I suppose I can understand why Stephen Harper would call Calgary the "greatest city" in Canada, as he did this week. After all, a whopping 70 per cent of the city voted for him and his Conservative party in the 2011 federal election. (Alberta as a whole only supported the Tories to the tune of about 66 per cent.) Cowtown is the epicentre of Harper's conservative revolution, and even if he spends most of his time in Ottawa his heart still resides there. Caught up in the heat of a triumphant return home, it's easy to see why the prime minister would be moved to call Calgary Canada's greatest city. But he's quite obviously wrong.
Toronto is Canada's greatest city.
Harper's Calgary is a nice city, an up-and-coming city, an emblem of Canadian business aspirations. But it is not world class -- not yet anyway. Class only comes with time, and the process of history-making can't be sped up. Calgary is as yet nothing more than an overachieving child -- signs all point to a successful adult but a lot can still happen.
Toronto is an old city -- 82 years older than Calgary, in fact. When you walk the streets in Toronto you get the distinct sense that a lot of other people have done this before you, which encourages a sense of maturity and responsibility. And yet it is also new and exciting. Toronto is -- and this is what makes it a metropolitan icon, in the same conversation as the Paris', Moscows, Londons and New Yorks of the world -- where Canada's top thinkers, artists and businessfolk want to be. It's where our best and brightest, our most attractive and talented, gather to produce and vet Canada's collective popular culture and identity (Quebec excepted, but more on that later).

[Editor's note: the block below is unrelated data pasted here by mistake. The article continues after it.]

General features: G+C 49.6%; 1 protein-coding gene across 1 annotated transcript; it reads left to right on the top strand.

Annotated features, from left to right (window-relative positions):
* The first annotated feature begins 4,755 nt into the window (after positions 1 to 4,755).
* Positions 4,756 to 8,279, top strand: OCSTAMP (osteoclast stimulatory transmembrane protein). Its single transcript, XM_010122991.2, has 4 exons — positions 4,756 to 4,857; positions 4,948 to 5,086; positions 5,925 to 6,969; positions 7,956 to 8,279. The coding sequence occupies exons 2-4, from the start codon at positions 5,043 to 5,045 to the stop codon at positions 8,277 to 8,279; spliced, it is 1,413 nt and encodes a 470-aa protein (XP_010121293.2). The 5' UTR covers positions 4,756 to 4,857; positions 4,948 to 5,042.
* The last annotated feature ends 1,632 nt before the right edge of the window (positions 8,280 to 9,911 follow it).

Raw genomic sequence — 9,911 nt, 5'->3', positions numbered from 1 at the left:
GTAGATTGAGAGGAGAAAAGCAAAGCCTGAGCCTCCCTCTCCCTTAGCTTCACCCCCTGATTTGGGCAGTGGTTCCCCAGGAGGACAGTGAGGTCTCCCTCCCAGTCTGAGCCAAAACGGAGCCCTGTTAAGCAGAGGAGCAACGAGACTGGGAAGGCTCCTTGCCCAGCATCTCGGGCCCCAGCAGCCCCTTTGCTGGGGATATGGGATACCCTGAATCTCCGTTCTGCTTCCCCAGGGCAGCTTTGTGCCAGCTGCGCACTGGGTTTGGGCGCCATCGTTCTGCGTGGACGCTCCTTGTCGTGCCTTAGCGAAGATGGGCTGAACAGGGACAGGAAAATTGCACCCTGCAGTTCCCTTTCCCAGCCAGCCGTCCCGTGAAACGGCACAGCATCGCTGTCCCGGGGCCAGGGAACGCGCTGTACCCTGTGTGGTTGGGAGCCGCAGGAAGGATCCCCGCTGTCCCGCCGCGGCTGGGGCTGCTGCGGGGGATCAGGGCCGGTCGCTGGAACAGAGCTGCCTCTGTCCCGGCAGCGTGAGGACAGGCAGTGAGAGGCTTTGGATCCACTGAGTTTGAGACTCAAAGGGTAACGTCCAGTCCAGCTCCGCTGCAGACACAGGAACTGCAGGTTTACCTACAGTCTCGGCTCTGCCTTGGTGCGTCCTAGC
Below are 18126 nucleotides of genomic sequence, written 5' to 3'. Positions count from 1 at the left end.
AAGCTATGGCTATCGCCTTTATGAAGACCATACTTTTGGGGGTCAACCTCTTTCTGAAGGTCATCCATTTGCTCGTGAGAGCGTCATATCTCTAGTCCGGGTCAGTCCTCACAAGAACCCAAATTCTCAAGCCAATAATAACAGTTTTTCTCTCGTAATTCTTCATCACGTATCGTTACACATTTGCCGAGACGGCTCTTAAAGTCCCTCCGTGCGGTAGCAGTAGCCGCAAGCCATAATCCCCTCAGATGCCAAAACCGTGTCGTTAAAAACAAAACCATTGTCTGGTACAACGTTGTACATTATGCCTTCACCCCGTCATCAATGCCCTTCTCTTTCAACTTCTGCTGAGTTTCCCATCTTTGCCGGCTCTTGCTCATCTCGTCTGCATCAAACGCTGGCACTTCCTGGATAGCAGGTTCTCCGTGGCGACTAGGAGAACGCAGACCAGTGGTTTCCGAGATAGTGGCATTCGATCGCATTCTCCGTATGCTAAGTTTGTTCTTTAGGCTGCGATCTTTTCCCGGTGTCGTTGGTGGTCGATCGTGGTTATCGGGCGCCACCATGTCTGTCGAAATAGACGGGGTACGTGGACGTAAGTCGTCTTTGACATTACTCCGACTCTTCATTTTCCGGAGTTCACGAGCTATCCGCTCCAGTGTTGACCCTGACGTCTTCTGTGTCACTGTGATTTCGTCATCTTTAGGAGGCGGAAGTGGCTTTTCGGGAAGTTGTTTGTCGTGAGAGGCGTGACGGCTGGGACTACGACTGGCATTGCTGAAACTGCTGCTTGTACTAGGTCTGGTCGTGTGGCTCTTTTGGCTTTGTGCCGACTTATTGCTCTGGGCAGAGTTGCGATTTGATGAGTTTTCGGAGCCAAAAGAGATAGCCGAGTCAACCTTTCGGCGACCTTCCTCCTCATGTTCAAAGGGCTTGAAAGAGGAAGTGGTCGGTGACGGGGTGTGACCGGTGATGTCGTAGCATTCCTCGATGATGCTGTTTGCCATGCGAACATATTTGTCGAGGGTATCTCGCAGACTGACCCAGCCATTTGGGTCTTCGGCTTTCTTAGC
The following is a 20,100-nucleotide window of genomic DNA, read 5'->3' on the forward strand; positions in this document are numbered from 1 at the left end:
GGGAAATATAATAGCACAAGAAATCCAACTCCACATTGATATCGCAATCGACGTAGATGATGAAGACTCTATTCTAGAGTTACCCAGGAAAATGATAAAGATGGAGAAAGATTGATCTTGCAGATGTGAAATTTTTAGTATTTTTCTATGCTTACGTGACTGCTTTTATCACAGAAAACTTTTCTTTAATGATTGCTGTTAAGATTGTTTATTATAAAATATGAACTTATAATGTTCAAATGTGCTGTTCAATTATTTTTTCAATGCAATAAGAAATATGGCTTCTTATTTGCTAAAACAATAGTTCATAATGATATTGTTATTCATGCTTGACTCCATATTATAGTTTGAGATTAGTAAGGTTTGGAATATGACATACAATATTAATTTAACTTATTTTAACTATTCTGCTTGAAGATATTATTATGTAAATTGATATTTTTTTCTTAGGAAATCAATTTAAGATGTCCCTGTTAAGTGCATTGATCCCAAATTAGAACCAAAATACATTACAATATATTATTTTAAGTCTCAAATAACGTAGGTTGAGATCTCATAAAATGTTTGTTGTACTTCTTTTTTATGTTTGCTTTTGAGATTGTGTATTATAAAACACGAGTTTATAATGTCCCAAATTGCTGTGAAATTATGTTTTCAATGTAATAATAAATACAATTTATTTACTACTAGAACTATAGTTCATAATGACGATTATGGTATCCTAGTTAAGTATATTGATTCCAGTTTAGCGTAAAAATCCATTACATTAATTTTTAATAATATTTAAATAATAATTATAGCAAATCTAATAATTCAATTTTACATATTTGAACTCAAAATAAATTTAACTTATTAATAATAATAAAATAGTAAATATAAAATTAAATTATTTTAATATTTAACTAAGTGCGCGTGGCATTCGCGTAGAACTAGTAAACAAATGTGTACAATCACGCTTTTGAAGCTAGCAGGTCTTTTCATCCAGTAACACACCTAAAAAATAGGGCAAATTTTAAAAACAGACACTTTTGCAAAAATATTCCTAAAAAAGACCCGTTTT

Calgary isn't near on that level. Time, a lot of it, will tell if it ever gets there.
Vancouver has a number of character flaws, the most serious of which are unfounded pretentiousness and a serious jealous streak. People from Vancouver are always talking about how much better their city is than Toronto -- especially, weirdly enough, Vancouverites who live in Toronto. What's with the Toronto-obsession? What the Vancouverite credo boils down to is "we're just like Toronto, only way more mellow, man," and that is pathetic.
(And it's also not exactly true either: Remember when this supposed haven of Canada's most totally chilled-out dudes and dudettes lost its collective sh-t over a hockey game?)
And speaking of hockey riots, there's Montreal, a city of tremendous tradition and culture. Montreal is unique, but it is different in both philosophical and perceptual ways from the rest of Canada, much of which considers it a strange land, jarring and confusing. It is of Canada, but also set apart, purposefully. Montrealers are either ideologically a bit to the left of most Canadians (like when it comes to taxes and social programs), or, if not, then to the right (a lareasonable accommodation) -- it's entirely unpredictable.
And for all its beauty and history, Montreal is ugly, too -- beset by incapable and/or corrupt leaders and hopeless infrastructure that make Rob Ford and chunks of concrete falling from the Gardiner look like child's play. It's bizarro world, bearing some resemblance to other major Canadian cities, and yet also uncomfortably different and weird.
Halifax? Great place to visit, not to live.
Edmonton? See Calgary, above.
Quebec City? Like Montreal on "les steroids."
Winnipeg? You can't be serious.
Set aside your sentimental hometown biases and sidestep the reflexive hatred of Canada's most populous city. It's plain to see that Toronto is Canada's signature urban space, the cornerstone of our proud little Canadian universe, and our submission to the exclusive list of world's top cities. And if that doesn't convince you it's our greatest city, well you're just as delusional as the prime minister.